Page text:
Another participant summed it up: “Healthy parenting is a challenge due to workloads and home schooling.” Among the sample of 18 men, three (17%) expressed similar challenges.
Women-friendly work policies
The deep-seated patriarchal beliefs that underlie the wage gap in South Africa will not be shifted easily. However, employers accommodating the demands of women workers can help to make the work environment more welcoming to women, and help to reduce the shrinking of the female workforce during crises.
The psychosocial effects of working from home during lockdown emphasise the need for employers to implement targeted support programmes to promote healthier work patterns. To support female employees and avoid long-term burnout, employers should prioritise communication approaches and timelines that respect the complexities of women’s lives, the authors of the study suggest.
Beyond COVID-19, the choice to work from home can significantly free women so they can attend to their duties; however, men should also benefit from this flexibility to encourage a more equal division of childcare. The findings of this small HSRC survey, while not generalisable, underscore the need for employers to start asking critical questions about their roles in perpetuating (or not explicitly preventing) employee burnout. This is important, for not only women but men too, in ensuring employers consider the different responsibilities women and men have outside of work, while also making room for a shift towards greater equality. In this regard, policies should enable women and men to have a stronger (perhaps more supportive) role in domestic and childcare responsibilities without judgement.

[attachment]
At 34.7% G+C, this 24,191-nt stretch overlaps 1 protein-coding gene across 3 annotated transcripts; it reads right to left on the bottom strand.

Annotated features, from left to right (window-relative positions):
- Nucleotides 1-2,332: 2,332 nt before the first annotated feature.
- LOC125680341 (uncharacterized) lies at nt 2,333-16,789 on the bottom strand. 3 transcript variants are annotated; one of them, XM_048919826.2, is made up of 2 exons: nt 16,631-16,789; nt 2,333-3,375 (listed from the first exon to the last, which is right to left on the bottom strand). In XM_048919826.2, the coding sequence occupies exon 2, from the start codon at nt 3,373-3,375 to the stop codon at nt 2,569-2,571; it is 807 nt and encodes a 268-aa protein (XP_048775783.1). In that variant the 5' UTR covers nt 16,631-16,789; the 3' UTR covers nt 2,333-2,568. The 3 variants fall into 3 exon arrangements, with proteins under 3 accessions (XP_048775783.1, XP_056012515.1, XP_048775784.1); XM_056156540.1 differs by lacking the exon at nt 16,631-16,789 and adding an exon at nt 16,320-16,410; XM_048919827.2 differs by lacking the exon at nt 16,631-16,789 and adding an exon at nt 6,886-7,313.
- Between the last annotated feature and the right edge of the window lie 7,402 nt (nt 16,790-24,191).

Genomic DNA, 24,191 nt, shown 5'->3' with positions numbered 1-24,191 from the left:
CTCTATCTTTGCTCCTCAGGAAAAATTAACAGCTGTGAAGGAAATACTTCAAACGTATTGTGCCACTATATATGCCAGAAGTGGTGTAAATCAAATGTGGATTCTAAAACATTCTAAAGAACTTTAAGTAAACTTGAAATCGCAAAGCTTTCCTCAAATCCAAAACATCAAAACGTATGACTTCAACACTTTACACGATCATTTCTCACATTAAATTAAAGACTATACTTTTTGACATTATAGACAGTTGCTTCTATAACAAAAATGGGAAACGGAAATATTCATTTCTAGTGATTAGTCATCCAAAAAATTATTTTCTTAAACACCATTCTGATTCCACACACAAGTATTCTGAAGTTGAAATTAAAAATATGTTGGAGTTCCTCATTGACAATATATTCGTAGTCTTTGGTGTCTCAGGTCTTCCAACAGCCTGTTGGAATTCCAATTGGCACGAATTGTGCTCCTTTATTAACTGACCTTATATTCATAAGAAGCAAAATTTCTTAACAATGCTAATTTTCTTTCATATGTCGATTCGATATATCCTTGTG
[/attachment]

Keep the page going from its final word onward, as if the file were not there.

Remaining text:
Questions such as ‘How do we support women (and men) in their work capacity, without compromising their family life or mental health?’ or ‘What strategies and policies can we, and should we, put in place that recognise the multiple roles women (and men) play, without judgement?’ should be asked.
These ongoing conversations around the experiences of women and men should be open, honest and guided by the aim of finding ways to support women and men effectively through the aftermath of COVID-19 and beyond.
Authors: Drs Candice Groenewald and Zaynab Essack, chief research specialists in the HSRC’s Human and Social Capabilities division; and Andrea Teagle, a science writer in the HSRC’s Impact Centre